But for a certain group of people, the demand already exists: the modders, the makers, the customizers, the people who are so into customizing their own devices to their own specifications, they’ve built their own custom ports of Android.
Theses are the people who custom build their own PCs, who made the Arduino and Raspberry Pi so popular, and for whom Samsung and HTC released Android-pure rootable variants of their top-selling flagship phones.
People love customizing their devices. Make it easy enough, and people will want a modular phone that makes them stand out from their friends and family.
Perhaps the biggest question is how much each module will cost. Putting together a top-spec Ara phone might not be a cheap proposition if you have to buy each module individually. Worse, the majority of phones right now are subsidized by the networks, which is pretty much the only way most people can afford a £600 device every two years.
If your smartphone is modular, presumably you’ll have to buy each new component yourself. As Sony has demonstrated with its QX lens add-ons, new components aren’t necessarily cheap.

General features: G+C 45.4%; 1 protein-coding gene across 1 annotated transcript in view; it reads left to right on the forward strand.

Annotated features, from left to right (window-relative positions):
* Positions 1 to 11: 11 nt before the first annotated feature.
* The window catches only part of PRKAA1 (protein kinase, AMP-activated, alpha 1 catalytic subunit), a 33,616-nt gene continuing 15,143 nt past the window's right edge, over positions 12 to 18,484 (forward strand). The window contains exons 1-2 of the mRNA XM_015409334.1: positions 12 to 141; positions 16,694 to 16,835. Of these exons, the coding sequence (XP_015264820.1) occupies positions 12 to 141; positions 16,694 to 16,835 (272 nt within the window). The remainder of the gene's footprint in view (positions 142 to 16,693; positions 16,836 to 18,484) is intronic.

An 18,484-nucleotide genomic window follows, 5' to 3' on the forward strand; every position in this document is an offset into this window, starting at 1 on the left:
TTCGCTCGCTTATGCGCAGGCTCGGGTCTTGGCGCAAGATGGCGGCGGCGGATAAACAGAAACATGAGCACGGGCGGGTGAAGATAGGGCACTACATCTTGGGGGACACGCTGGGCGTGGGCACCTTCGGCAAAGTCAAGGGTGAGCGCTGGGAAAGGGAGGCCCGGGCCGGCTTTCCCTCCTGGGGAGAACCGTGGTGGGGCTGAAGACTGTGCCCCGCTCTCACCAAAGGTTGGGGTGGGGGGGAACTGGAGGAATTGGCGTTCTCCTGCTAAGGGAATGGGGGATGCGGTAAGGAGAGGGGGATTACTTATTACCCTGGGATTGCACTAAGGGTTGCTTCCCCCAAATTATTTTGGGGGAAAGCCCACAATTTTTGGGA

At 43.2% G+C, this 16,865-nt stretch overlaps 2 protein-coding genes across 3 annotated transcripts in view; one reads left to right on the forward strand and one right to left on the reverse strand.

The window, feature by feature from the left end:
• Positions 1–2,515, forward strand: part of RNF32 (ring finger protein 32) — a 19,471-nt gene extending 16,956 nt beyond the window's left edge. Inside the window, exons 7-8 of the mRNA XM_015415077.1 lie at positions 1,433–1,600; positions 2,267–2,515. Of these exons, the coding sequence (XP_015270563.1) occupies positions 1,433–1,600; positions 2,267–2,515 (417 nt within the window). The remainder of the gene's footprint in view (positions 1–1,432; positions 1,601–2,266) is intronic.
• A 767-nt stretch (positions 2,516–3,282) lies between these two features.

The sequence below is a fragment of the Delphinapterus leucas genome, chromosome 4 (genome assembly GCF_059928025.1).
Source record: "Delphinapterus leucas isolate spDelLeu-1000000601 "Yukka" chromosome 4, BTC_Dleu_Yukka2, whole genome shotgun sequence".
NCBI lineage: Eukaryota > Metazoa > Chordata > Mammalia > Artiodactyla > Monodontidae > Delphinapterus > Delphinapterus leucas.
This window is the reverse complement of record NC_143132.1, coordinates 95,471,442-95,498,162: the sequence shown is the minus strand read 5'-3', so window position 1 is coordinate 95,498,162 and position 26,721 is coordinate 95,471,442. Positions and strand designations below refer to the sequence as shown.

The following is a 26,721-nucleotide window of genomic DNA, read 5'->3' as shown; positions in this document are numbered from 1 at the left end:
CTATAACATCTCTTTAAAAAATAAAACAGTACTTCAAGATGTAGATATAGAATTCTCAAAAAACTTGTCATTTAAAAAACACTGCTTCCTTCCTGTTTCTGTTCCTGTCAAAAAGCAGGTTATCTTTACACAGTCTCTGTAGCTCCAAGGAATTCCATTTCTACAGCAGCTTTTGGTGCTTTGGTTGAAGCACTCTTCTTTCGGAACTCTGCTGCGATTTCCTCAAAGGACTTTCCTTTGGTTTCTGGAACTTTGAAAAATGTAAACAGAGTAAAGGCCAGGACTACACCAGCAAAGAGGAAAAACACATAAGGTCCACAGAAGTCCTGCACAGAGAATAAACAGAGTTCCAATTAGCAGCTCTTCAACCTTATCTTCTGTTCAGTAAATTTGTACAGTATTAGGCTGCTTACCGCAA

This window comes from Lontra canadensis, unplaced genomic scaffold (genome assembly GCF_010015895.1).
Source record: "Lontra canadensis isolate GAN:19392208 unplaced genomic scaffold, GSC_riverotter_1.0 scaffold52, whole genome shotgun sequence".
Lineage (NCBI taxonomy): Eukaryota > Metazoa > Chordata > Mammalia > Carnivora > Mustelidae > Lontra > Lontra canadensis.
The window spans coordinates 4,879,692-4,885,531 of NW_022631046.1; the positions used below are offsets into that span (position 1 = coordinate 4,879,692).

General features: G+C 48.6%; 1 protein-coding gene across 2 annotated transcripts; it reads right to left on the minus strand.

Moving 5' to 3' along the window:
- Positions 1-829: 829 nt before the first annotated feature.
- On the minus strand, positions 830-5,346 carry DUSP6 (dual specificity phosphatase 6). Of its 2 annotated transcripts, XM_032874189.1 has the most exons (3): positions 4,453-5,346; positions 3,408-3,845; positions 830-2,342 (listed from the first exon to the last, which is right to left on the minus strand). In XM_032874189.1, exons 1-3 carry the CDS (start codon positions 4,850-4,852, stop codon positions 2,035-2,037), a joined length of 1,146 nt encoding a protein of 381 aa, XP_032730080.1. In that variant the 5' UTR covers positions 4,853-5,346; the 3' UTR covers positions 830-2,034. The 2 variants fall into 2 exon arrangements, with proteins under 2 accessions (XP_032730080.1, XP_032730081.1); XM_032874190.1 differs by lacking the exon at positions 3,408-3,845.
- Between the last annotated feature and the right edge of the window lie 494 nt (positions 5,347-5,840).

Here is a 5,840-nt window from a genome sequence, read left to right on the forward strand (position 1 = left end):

If users generally spend £300 a year on their smartphone contract, then that’s the maximum price the combined set of components a user would reasonably want each year could reach.
Any higher and it’ll be out of the range of people’s pockets.
I’m not sure how Motorola can overcome this obstacle, but with entire Android tablets now costing around £200, I’m sure the cost can easily be brought under control.
Project Ara has an awful lot of potential. It’s a huge and challenging task to pull something like this off, but if anyone’s going to do it, it’s Motorola and its owner Google. The more I think about it, the more I think this really could work and be a force for good in the consumer electronics market.
Perhaps the biggest problem of all that Motorola faces is timing. As an idea, it’s superb, but if it fails, it might be just because it’s ahead of its time. But I have a sneaky suspicion that by the time Ara becomes reality, gadget manufacturers, networks and even us consumers will be more than ready to make it a success.